RUGBY UNION: Wallabies star Israel Folau has caused controversy among rugby fans this week after he made homophobic comments on social media.

Responding to a fan's question as to his opinion on homosexuals, Folau relied on his faith and suggested they would go to "HELL... if they did not repent their sins".

Rugby Australia officials, including CEO Raelene Castle, met with Folau but chose not to impose any official sanctions on the player, rather reinforcing their social media policies to all players and officials.

It has divided opinion across the nation, including in The Daily Examiner office as Moose and special guest Robert 'Burls' Burley go behind the sports desk to dissect the dilemma.

MOOSE ELKERTON: Folau has a right to free speech.

I DON'T agree with the opinions of Israel Folau.

I believe his thoughts, much like many passages in the Bible, are outmoded and archaic.

But that does not mean he should not be allowed to have those beliefs and share those just the same.

It is the ideals of freedom of speech, as described in the UN Convention of Human Rights, that we have built our society on. We promote diversity in Australia - that includes a diversity of opinions.

It is what makes us better as a nation, and more informed as a society.

In a world where vitriol is more commonly spouted than love and respect, it is hard for people to stand up for their beliefs. Especially when they are in the minority, like Folau.

He stood up for something that has been ingrained in his life. Folau is a deeply religious man and considers the Bible to be a measure of direction.

He believes every word in the Bible. No matter how much society has changed since it was written and printed.

Just because we don't also follow the scriptures as closely as Folau does, doesn't make us better people than him.

So far entrenched in his faith and his beliefs, he was willing to walk away from a lucrative contract with the Waratahs and the Wallabies, because he could not come to a consensus with Rugby Australia bosses.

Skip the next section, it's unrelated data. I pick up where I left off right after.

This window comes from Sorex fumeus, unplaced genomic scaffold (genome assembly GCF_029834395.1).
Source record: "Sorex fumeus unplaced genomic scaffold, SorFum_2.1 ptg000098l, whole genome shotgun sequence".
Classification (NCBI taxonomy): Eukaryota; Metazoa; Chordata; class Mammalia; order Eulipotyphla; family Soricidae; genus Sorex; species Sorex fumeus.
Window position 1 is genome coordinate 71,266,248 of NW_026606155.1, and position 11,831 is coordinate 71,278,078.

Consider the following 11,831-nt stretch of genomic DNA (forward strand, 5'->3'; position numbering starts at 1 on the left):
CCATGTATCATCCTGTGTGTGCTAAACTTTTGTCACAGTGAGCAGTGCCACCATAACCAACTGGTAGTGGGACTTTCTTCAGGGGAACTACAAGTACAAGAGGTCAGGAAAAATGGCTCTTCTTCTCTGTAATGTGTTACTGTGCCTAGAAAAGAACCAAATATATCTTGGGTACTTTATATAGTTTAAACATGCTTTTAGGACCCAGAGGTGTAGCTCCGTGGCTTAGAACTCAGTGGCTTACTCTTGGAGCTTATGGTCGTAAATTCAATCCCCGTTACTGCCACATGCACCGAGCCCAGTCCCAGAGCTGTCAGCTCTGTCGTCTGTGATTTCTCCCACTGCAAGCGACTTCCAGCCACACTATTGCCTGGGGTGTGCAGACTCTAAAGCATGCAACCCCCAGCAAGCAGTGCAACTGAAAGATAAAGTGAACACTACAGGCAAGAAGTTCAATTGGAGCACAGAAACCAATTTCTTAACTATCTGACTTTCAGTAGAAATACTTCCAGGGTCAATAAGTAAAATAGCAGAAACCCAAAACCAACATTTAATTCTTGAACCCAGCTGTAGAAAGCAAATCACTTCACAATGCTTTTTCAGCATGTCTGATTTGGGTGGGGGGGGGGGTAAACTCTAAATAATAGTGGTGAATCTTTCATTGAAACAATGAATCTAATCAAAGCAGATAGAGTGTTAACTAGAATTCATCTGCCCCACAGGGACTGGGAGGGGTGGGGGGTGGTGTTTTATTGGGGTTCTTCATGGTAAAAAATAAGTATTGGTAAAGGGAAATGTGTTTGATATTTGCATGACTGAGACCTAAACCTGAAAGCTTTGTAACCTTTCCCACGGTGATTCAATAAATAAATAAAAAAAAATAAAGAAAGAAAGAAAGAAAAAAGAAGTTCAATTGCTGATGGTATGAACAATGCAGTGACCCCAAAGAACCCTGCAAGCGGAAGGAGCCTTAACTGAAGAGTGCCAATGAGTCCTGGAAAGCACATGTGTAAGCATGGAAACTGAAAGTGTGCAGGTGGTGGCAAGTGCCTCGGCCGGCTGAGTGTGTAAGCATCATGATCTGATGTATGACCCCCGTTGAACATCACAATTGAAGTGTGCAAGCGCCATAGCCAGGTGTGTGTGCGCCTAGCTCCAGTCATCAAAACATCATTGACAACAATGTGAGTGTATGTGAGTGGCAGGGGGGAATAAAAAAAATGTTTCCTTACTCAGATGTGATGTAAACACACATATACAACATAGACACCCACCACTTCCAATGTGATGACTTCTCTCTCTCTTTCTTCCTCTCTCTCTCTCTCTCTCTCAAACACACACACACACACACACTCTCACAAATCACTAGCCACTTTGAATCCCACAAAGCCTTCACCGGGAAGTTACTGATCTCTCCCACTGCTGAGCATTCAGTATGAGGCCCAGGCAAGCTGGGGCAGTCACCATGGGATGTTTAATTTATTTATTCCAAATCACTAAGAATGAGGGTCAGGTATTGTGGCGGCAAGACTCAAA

He also loves the game as well. And I believe he had no intention of harming the reputation of the sport itself.

If we stop Folau having a say, are we still better than him?


Wallabies player Israel Folau arrives to the 2017 Rugby Australia Awards in Sydney, Thursday, October 26, 2017. (AAP Image/Daniel Munoz) NO ARCHIVING
UNDER FIRE: Israel Folau has come under heavy criticism after he slurred homosexuals on social media last week. He has not been officially sanctioned by Rugby Australia as yet. DANIEL MUNOZ

ROBERT 'BURLS' BURLEY: Take a fine or take a walk, Izzy

SURE, Israel Folau has the right to free speech, as do the Flat Earth community, and lunar landing theorists.

Now, I'm not going to delve into whether I side with them or not as this is not my standpoint.

My issue is the potential hypocrisy that Israel displays by continuing to play under the ARU and its guidelines.

The ARU has a policy of inclusiveness and the platform/profile/notoriety Israel enjoys is provided partially/primarily via the ARU and its corporate machine.

As such he should, in my opinion, be supportive of the ARU's policy and separate his personal view from his public profile.

If he genuinely believes firmly in his viewpoint and convictions, then he is opposed to the corporate policy and he should stand down and not be deriving his income unethically and hypocritically.

The ARU, in my opinion, could and should impose a fine on Folau, as they do with other players when they bring the game into disrepute through drinking, violence, abuse etc.

He has a contracted responsibility to play the game under the ARU and its policies. If he had of brought the focus onto rugby because had engaged in a drunken fight outside a bar he would have been hauled over the coals and fined.

Surely, he cannot be a halfway believer and happy to trade a bank account for religious belief. He has the right to his opinion and thus the flow-on effect. Take a fine or take a walk, Israel.